Brad DeLong has a long meditation on policy that, surprisingly, includes some things I strongly disagree with. I guess I should start by saying that when he describes his fairly complacent view of macroeconomics on the eve of the crisis, he’s describing a view that many economists shared — but I wasn’t one of them. Japan’s troubles and the Asian financial crisis destroyed my faith that we had the business cycle under control; I wrote a whole book about the return of depression economics back in 1999.
But here’s where I think Brad is getting something wrong now: when he says that
It is unfair for Keynesians to be making fun of the people who call for austerity by saying “confidence fairy” when they are making similar expectational-shift arguments themselves.
He’s referring to calls for the Fed and other central banks to raise expectations of future inflation as a way to get some traction in a liquidity trap — which is certainly something I and others support. But there are two crucial differences between us and the expansionary austerity types.
First, our expectations argument is a hope; theirs is a plan. I want the Fed, the Bank of Japan, etc. to target higher inflation, in the hope that it might help, but it’s a hope, and meanwhile we need to fight demands for fiscal austerity and even push for stimulus. The expansionary austerity types, on the other hand, are (or were) actually counting on the supposed rise in confidence to avoid what would otherwise be nasty recessions, which have in fact materialized.
Which brings us to the second point: those of us hoping to summon the expectations imp want to do so with policies that are at worst harmless, such as expanding the monetary base under conditions where this has no direct inflationary impact. The austerians, on the other hand, have pushed directly destructive policies — fiscal contraction in depressed economies — in order to achieve their hoped-for shift in expectations.
So this is the difference between “Let’s try this possibly ineffective remedy, it might work and in any case won’t do any harm” and “Let’s do the opposite of what standard analysis says we should be doing, just trust me”.
One other thing: Brad takes fairly seriously the calls for higher interest rates to avoid bubbles, or something, essentially because low rates create moral hazard for the financial sector. Can we say that those moral hazard problems would have to be incredibly severe to justify contractionary monetary policy in a depressed economy?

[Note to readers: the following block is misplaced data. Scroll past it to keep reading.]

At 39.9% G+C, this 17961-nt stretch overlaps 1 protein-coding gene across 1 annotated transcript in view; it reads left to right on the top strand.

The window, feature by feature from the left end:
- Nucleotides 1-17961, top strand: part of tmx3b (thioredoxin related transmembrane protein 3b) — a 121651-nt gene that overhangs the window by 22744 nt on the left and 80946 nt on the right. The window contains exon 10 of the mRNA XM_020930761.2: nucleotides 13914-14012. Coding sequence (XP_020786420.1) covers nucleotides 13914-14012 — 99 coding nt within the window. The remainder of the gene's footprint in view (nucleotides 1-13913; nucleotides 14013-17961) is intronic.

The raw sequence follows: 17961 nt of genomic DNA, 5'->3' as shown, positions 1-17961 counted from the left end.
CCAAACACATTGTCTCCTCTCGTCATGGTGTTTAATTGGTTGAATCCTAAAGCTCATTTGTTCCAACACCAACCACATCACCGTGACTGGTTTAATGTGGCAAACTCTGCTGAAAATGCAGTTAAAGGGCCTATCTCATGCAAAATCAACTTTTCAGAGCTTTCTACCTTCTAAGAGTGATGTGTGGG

And I can’t help noticing that the people now demanding that we raise rates to curb hypothetical bubbles are the same people who, a while back, were demanding that we raise rates to head off inflation. (I often make fun of Allan Meltzer for his inflation warnings, but had forgotten that Feldstein was doing the same thing at the same time). In other words, I don’t think we should ignore the evidence that some people always want higher rates, and just keep changing the justification.
Another Hungary post from my Princeton colleague Kim Lane Scheppele:
Beware of Hungarians Bearing Gifts
Kim Lane Scheppele
Saturday, 8 June 2013
Hungary’s foreign minister, János Martonyi, Friday offered to make peace with Europe. He explained in a press conference that the Hungarian government would propose two new constitutional amendments to address European grievances.
But beware of Hungarians bearing gifts. The proposed constitutional amendments do not fix problems that Europe has had with the new Hungarian constitutional order. The new amendments may remove some offending language from the constitution itself, but they won’t actually change the facts on the ground unless the provisions that will be removed from the constitution are also removed from the other laws, too. And, judging from the press conference, that is still in doubt.
The Fidesz government is eager to please Europe because, over the next few weeks, two important European representative bodies will have the opportunity to vote on sanctions against Hungary. And the European Commission is threatening more infringement actions. (Infringement actions are lawsuits brought at the European Court of Justice alleging violations of European Union law. Violations can be punished with heavy fines.)
The European Parliament’s Civil Liberties (LIBE) Committee is scheduled to vote on 19 June on a tough, accurate and fair report written by Portuguese MEP Rui Tavares. It calls for a rigorous monitoring regime to ensure that Hungary complies with the basic values of the European Union. If the report passes, it goes to the floor of the European Parliament for a debate and vote in the July plenary session. If Fidesz can kill the report in committee, the monitoring regime dies.